Klaus Mäkelä, conductor
Augustin Hadelich, violin
October 17, 2019
Messiaen: Les Offrandes oubliées
Prokofiev: Violin Concerto No. 2 in G minor, Op. 63
Tárrega: Recuerdos de la Alhambra
Beethoven: Symphony No. 7 in A major, Op. 92
Following the cancellation of Jaap van Zweden, the weekend’s Cleveland Orchestra concerts found a substitute in the shape of the youthful Finnish conductor Klaus Mäkelä, poised to become chief conductor of the Oslo Philharmonic next season. Thursday counted as Mäkelä’s Severance Hall debut, having first conducted TCO at Blossom just a few months ago. Van Zweden’s program stayed intact save for the originally slated opener of Louis Andriessen’s Agamemnon, which hopefully can be revisited in a future season. When faced with a last-minute program change, most orchestras would opt for the familiar, but not so for TCO who turned attention to Messiaen’s Les Offrandes oubliées.
Dating from 1930, Les Offrandes oubliées is the composer’s first published orchestral work (a piano transcription would follow the next year). Structured as triptych in evocation of the trinity, the plaintive opening was almost monastic in its austerity. The central section contrasted in every way, often violent in intensity, and time stood still in the glacially-paced final panel, entranced in spiritual contemplation – even in spite of the particularly vociferous army of coughers present in Thursday night’s audience.
Violinist Augustin Hadelich was also making his Severance Hall debut, having performed with this orchestra a handful of times at Blossom since 2009. Prokofiev’s Violin Concerto No. 2 shows the composer at his most lyrical, beginning unaccompanied with a winding and rather unsettling lyricism emanating from Hadelich’s “Ex-Kiesewetter” Stradivarius. The orchestra supported him via a colorful accompaniment, with Hadelich in deft balance, always achieving a clear projection. The central slow movement features one of Prokofiev’s most lush and lovely melodies, so different from the motoric and mechanistic works of his youthful years as an iconoclastic firebrand. Near the movement’s end was a striking role reversal wherein Hadelich offered a pizzicato accompaniment to buttress the orchestra’s lyricism. The foot-tapping finale was given with a driving vigor, its dance inflections heightened by the use of castanets, also a nod to where the concerto received its 1935 premiere: Madrid. Hadelich’s encore continued the Spanish thread with a transcription of Tárrega’s Recuerdos de la Alhambra, the rapid repeated notes of mesmerizing effect.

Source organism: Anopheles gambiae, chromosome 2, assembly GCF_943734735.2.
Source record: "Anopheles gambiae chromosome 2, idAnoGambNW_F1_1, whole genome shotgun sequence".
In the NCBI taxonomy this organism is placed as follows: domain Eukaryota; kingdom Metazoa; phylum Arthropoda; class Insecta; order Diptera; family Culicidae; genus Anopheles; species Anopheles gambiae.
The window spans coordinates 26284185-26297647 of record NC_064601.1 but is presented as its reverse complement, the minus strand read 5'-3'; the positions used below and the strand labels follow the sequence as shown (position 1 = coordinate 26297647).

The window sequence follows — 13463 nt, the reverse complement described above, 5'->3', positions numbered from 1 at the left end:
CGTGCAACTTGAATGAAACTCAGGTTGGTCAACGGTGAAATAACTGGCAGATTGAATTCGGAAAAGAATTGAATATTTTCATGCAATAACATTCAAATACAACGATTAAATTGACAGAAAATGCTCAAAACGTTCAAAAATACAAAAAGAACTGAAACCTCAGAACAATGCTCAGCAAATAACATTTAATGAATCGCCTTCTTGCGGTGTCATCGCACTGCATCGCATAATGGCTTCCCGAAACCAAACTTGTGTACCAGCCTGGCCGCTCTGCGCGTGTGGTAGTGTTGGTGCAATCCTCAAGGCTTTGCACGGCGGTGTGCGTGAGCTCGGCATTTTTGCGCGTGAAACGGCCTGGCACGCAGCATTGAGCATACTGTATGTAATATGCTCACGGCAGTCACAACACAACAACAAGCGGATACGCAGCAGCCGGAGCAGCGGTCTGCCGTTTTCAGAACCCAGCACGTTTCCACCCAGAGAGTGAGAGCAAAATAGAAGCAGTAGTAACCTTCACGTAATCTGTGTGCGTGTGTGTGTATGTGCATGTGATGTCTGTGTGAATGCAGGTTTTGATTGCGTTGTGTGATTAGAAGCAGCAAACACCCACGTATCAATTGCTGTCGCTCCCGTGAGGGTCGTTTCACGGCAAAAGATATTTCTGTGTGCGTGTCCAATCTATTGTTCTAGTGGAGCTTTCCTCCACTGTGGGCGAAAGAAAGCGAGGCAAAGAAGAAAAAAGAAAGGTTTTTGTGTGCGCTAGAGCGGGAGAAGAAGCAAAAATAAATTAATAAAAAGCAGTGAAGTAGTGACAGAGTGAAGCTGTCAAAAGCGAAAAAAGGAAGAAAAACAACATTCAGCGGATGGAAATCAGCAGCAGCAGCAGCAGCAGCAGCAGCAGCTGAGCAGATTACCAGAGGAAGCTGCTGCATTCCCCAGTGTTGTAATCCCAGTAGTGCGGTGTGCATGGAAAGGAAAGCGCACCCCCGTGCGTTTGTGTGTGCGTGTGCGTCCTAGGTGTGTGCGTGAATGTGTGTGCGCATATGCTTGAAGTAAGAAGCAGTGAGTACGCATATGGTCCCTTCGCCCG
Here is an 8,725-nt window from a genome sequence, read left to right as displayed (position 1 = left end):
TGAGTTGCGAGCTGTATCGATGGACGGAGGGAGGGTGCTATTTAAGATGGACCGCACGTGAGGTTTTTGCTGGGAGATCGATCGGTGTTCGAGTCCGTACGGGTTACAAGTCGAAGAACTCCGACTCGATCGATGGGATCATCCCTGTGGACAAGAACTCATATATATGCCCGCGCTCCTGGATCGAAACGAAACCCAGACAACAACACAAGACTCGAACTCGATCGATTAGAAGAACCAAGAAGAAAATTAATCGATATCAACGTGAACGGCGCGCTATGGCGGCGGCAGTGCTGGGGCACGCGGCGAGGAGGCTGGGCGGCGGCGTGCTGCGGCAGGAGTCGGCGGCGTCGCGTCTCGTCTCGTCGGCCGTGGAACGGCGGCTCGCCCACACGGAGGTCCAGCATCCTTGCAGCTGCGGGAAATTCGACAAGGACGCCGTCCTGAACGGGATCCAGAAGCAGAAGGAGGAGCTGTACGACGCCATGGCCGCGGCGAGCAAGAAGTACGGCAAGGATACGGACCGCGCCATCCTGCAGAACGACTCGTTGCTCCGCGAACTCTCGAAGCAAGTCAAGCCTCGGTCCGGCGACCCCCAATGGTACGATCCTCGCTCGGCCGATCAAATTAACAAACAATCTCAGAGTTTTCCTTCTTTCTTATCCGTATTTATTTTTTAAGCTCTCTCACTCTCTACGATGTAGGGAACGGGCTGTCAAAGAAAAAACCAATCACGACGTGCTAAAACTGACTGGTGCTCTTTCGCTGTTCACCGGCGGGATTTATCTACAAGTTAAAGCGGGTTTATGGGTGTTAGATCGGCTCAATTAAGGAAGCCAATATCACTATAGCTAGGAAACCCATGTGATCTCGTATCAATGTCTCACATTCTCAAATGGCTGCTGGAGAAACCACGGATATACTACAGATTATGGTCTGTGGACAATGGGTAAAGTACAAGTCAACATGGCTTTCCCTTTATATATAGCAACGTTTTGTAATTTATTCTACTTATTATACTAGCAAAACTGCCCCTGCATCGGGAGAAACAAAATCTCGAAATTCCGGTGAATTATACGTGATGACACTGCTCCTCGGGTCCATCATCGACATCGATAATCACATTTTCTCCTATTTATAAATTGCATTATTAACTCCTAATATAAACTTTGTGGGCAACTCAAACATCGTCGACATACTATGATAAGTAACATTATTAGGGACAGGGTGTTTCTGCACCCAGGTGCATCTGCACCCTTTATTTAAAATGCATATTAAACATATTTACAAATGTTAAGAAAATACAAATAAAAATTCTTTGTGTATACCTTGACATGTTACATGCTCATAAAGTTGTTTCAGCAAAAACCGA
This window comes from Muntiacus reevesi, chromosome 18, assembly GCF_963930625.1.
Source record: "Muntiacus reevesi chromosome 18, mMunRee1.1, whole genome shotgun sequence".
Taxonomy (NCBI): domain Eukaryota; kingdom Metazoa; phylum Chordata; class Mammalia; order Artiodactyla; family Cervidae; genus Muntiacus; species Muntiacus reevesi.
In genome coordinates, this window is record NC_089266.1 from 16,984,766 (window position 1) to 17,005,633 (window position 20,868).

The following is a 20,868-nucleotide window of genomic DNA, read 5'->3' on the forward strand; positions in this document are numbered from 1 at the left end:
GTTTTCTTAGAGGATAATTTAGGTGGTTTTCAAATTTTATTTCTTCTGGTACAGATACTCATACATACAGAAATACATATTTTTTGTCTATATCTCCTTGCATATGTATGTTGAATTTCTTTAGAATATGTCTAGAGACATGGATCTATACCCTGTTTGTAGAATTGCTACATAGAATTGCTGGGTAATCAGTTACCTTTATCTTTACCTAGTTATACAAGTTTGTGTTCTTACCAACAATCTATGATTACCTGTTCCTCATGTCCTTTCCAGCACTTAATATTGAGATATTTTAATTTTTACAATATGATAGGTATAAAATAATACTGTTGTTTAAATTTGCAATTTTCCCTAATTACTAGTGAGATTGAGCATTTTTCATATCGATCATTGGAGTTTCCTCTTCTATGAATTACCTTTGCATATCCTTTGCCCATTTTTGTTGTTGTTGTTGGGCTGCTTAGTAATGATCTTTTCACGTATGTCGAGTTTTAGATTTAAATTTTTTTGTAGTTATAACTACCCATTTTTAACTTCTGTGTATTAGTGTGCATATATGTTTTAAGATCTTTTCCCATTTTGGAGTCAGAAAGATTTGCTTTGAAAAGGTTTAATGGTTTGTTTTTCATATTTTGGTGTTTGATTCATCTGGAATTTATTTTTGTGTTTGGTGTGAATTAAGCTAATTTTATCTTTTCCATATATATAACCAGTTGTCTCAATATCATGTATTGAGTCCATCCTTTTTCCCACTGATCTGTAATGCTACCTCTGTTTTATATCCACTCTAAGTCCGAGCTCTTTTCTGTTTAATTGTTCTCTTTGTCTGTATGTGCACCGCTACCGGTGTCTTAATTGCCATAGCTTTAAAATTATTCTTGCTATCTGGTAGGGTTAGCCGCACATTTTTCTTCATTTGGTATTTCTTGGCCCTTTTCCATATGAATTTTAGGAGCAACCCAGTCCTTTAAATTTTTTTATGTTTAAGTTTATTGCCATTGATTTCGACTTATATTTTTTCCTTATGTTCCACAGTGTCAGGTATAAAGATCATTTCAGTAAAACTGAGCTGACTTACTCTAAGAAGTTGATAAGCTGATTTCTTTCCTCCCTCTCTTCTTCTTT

The finale of the Prokofiev also dovetailed neatly with the closing Beethoven: none of Beethoven’s works invoke dance as much as the Seventh Symphony, which Wagner famously called “the apotheosis of the dance.” The introduction, the longest of any of the Beethoven symphonies, was given with marked weight in hinting at all that was to come. Rhythmic fragments were introduced, eventually coalescing into the movement proper’s thematic material, heralded by principal flute Joshua Smith. Featherlight textures danced, soon to be countered by the might of the full orchestra. The principal winds were all in fine form, the leading force of the orchestra’s seemingly boundless reserves of energy.
Mäkelä rightly conducted the Allegretto not as a funereal dirge, but in emphasizing its songful beauty, with matters solemn and often awe-inspiring. Rambunctious strings took flight in the scherzo, contrasted by the gleaming brass of its trio. The energy was cranked up yet another notch for the finale, taken at a brisk, uncompromising tempo. An all-around strong showing from a talented young conductor.